EXP1 protocol.

In EXP1, the subjects warmed up by cycling at their preferred cadence for 6 min at 60% V̇O2peak. The warm-up was immediately followed by a 5-min performance test in which the subjects completed as much work as possible during 5 min. Subjects were then allowed 3-min recovery before either continuing at 60% V̇O2peak (exercise) or resting (control) for 69 min. Immediately after the exercise and control conditions, the subjects repeated the 6 min warm-up and 5-min test. The braking load on the ergometer for the 5-min tests was set to elicit 90% of each subject’s MPO at a cadence of 95 rev·min−1. During the familiarization trials, subjects were encouraged to produce an evenly paced effort for maximum performance (10). Power output was recorded at 1-s intervals throughout the test, and performance was measured as the average power output for 5 min.

EXP2 protocol.

Warm-up in EXP2 consisted of 10 min at the same power output as the exercise condition but at a fixed cadence of 100 rev·min−1. The warm-up was extended from EXP1 to allow more time for muscle temperature to stabilize as variations are known to alter the peak power output that can be generated (31). Muscle temperature has been shown to increase exponentially when exercising at 60% VO2peak, tending to plateau at 10 min (20). Cadence was standardized at 100 rev·min−1 during the warm-up to allow the subjects to start sprinting at close to their likely optimal for peak power output (33). Immediately on completion of the warm-up, subjects sprinted against a braking load of 9% body weight, as this has been reported to be optimal for peak power generation in male subjects (9). The subjects were instructed to generate their peak power output as quickly as possible and to maintain this effort for the remainder of the 30 s. After the sprint test, the subjects either recovered for 3 min before continuing at approximately 60% V̇O2peak using their preferred cadence (90, SD 7 rev·min−1) for 60 min (exercise) or rested for an equivalent time (control). After the exercise and control conditions, the subjects repeated the warm-up exercise and sprint test. Power output was recorded at 1-s intervals throughout the sprint test and peak power output (highest 1-s value), mean power output (30-s average), and fatigue index (% change from peak power to end of sprint) were calculated. The cadence at peak power output, peak cadence, and the time taken to reach peak power output were also recorded.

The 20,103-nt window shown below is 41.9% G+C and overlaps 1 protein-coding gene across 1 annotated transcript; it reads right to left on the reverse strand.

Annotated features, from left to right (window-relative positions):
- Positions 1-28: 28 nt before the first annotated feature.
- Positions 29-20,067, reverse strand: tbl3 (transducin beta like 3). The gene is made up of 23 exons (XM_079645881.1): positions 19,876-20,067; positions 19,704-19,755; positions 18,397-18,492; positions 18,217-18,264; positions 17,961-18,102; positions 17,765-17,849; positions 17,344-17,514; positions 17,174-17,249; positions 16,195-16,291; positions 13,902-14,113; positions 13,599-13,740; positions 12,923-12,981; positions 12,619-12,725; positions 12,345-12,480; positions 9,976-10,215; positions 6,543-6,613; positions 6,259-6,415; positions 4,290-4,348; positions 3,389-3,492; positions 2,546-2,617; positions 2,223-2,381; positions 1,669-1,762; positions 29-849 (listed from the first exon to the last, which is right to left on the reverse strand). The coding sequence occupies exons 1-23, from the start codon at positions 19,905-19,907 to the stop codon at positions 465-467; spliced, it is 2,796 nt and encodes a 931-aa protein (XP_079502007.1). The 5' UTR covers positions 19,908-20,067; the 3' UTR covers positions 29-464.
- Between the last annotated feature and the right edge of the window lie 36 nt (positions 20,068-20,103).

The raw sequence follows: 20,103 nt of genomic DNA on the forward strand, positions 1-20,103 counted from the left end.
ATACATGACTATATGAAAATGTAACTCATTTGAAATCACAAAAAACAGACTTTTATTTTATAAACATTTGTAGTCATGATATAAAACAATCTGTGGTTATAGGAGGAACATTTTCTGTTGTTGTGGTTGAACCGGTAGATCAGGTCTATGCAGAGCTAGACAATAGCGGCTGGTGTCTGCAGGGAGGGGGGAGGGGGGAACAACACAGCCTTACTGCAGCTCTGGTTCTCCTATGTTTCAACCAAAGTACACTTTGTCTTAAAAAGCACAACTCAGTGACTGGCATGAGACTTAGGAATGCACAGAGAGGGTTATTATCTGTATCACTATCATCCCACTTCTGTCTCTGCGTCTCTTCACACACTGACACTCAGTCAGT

Data collection.

Expired gas was collected during the final minute of warm-up periods in both EXP1 and EXP2 for the calculation of gross efficiency. In EXP1 expired gas was also collected from 45 s during the 5-min performance tests and at 25 and 50 min of the exercise condition. A blood sample was obtained during the last min of all warm-up periods and 1 or 3 min after the 5-min and 30-s performance tests respectively, for the determination of blood lactate concentration. In EXP1, seven subjects consented to the measurement of rectal temperature (TR) during exercise which was measured with a rectal thermistor inserted 10 cm beyond the anal sphincter and recorded at 10-min intervals.

Laboratory conditions.

All the exercise was conducted in a well-ventilated laboratory maintained at 19°C (SD 1), with the subjects cooled by a fan. During exercise conditions in EXP1 and EXP2, subjects consumed 10 mL·kg−1 body mass·h−1 of an 8% glucose polymer solution. A standard drink volume of 500 mL, with a similar carbohydrate content to the exercise condition, was consumed during the control condition.

Analytical techniques.

Gross efficiency was calculated as the ratio of power output to power input and expressed as a percentage. Power input was determined as the rate of energy expenditure using indirect calorimetry. The rate of energy expenditure was calculated from V̇O2 and respiratory exchange ratio (RER) using the formula of Lusk (24). All V̇O2 and RER measurements were made from expired gas samples collected in 200-L Douglas bags. The Douglas bags were flushed with expirate before use, and gas collections were made over a whole number of respiratory cycles via a rubber mouthpiece and low-resistance T-shaped valve box (University of Brighton, UK). The O2 and CO2 concentrations were determined directly from the Douglas bag with paramagnetic and infrared analyzers, respectively (series 1100 and 1490, Servomex, Crowborough, UK). The gas analyzers were calibrated before use with certified calibration gases and outside air. All gases were passed through a condenser (Bühler PKE 3, Ratingen, Germany) to control water vapor pressure before analysis. The gas volume was measured by evacuating the Douglas bag through a dry gas volume meter (Harvard Apparatus Ltd., Edenbridge, UK) that had previously been calibrated with a 7-L gas syringe (Hans Rudolph Inc., Kansas City, MO). Power output, cadence, and heart rate were recorded continuously and stored at 1-s intervals using the power-measuring cranks. All blood lactate concentrations were determined from 20-μL thumb-prick capillary samples enzymatically (YSI 2300, Yellow Springs Instruments, OH).